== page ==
I was thinking if is better or worst to read other works that share similar ideas to the story you want to write before you start it or while doing it.

Two quick answers comes to my mind:

  • Yes, do it! You're going to know what other authors did and how and at the end of the day, you will get a richer point of view and great influences.
  • No, get out! You're going to contamine your mind with other's ideas and it will be more and more difficult to write something purely out of your thoughts.

Some data you might find useful:

  • I'm trying to write some science fiction/hard sf/space opera, that kind of stuff.
  • 0 experience with writing but I've been feeling a need to write for the past several months.
  • It is strictly as a hobby. I do not pretend to be a writer.
  • I love reading everything.

Please feel free to ask for any information you consider crucial to give a precise answer. Also, it's my first question here so I will be glad if you can point me how to improve it.

  • 2
    If I were afraid that reading others' work could truly contaminate my original ideas, then, maybe, the real fear is that there is not much to start with...
    – NofP
    Jan 13, 2018 at 23:58
  • 2
    Does "write something purely out of your thoughts" even exist? Jan 16, 2018 at 0:32

8 Answers 8


The approach I have taken is to be aware of that possibility - of becoming contaminated. I would argue -

  1. You want to be contaminated by good style.

  2. You want to write your own ideas in your own voice.

  3. You want to tell your story.

So - write your story. Read similar books alongside your effort, and maintain awareness of the effect of one activity on the other.

You will hopefully find that you can read good stories and see 'how' the author achieves a certain effect. For example, the simple sentence:

He remembered hiding in a cupboard as a child, every time his father was drunk

^^^ placed in the middle of an adult campaign of one sort or another - effectively communicates a wealth of information and emotion. This is a tool that one can learn from reading other authors.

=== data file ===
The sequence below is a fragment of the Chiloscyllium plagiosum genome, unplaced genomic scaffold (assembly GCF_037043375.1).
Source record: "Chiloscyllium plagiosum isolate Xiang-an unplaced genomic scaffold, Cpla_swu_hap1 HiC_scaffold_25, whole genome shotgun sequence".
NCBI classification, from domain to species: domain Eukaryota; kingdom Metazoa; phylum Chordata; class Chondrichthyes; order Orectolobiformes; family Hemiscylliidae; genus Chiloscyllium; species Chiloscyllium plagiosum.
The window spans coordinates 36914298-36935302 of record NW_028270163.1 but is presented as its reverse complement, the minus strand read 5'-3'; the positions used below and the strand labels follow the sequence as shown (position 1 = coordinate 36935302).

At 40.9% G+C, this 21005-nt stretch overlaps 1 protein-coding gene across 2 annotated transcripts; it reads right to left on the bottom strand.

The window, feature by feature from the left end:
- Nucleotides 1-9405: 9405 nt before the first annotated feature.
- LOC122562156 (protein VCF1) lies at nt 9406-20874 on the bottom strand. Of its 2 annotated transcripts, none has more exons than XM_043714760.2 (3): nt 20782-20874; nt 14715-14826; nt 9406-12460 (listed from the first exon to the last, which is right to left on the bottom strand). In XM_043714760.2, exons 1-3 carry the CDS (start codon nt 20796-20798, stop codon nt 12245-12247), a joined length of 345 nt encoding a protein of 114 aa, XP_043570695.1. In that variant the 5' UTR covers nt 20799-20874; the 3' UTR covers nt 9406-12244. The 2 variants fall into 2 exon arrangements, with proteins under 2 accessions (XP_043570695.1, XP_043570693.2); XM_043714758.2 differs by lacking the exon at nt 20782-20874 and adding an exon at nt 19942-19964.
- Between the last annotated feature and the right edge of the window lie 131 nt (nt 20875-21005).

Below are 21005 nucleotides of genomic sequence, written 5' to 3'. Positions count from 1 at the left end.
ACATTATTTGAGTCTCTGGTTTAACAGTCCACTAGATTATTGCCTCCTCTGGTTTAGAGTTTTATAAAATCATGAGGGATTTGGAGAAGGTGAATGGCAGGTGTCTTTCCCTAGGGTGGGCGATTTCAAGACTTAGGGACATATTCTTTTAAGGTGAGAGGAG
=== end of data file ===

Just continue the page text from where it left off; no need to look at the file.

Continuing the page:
It hadn't occurred to me to use a simple one-line memory like this in the middle of narrative about something else. Seeing it, and reading it as a writer, and recognizing the effect of that sentence on me as a reader, gives me a new tool.

That's the sort of thing you want from reading books. Not ideas, but ways to effectively communicate your ideas.

  • 2
    "Not ideas, but ways to effectively communicate your ideas." - I really liked that part. I will put it in practice, thanks!
    – Brugner
    Jan 15, 2018 at 11:01

This is a difficult question to answer, as, in my opinion, this is largely a matter of opinion. The short answer is to do both and see what works best for you.


If you feel that it will get harder to write if you read another similar book, then what I'd suggest would be to plan your story, then read similar books, or finish your story then read books to improve your language. Just try not to be stressed. ;)


My writing is pretty much a hobby too, but with the goal some day to have something publishable. Until then I keep writing and practicing. Maybe that will happen with you if you feel strongly about your ideas.

How clear are the story ideas in your head and how strong is the urge to write them down? If it is clear enough that you can see actual scenes, hear character dialogue, observe scenery and setting details, you may want to go ahead and write it down asap.

If you wait on it you risk losing or forgetting those ideas. I can't count how many scenes or story bits or even just random scenes, or even just random fragments I see in my head that I think I'll remember by the time I get to write them down, but then poof, they're gone.

Now if you have general ideas or scenes that keep coming to mind even if you don't write them down, go ahead and write those down too. I find that helps free my mind of some clutter and go onto the next set of scenes.

But if your idea is just a vague I want to write, but don't have a story in mind, then you may want to go ahead and read stuff first. You may get ideas for your story or you may not.

Either way reading other stories helps, but I find it very hard to do both when I have an active idea buzzing in my head. If that's how your mind works, then it may be a good idea (as suggested in one of the answers) get the framework/ outline of your story done first and then read other stuff when you're stuck, finished, or reached a pause.


Yeah, the second option you have suggested that: the other's thought may contaminate your original ideas. But sometimes it helps that whatever you are writing should not already be there.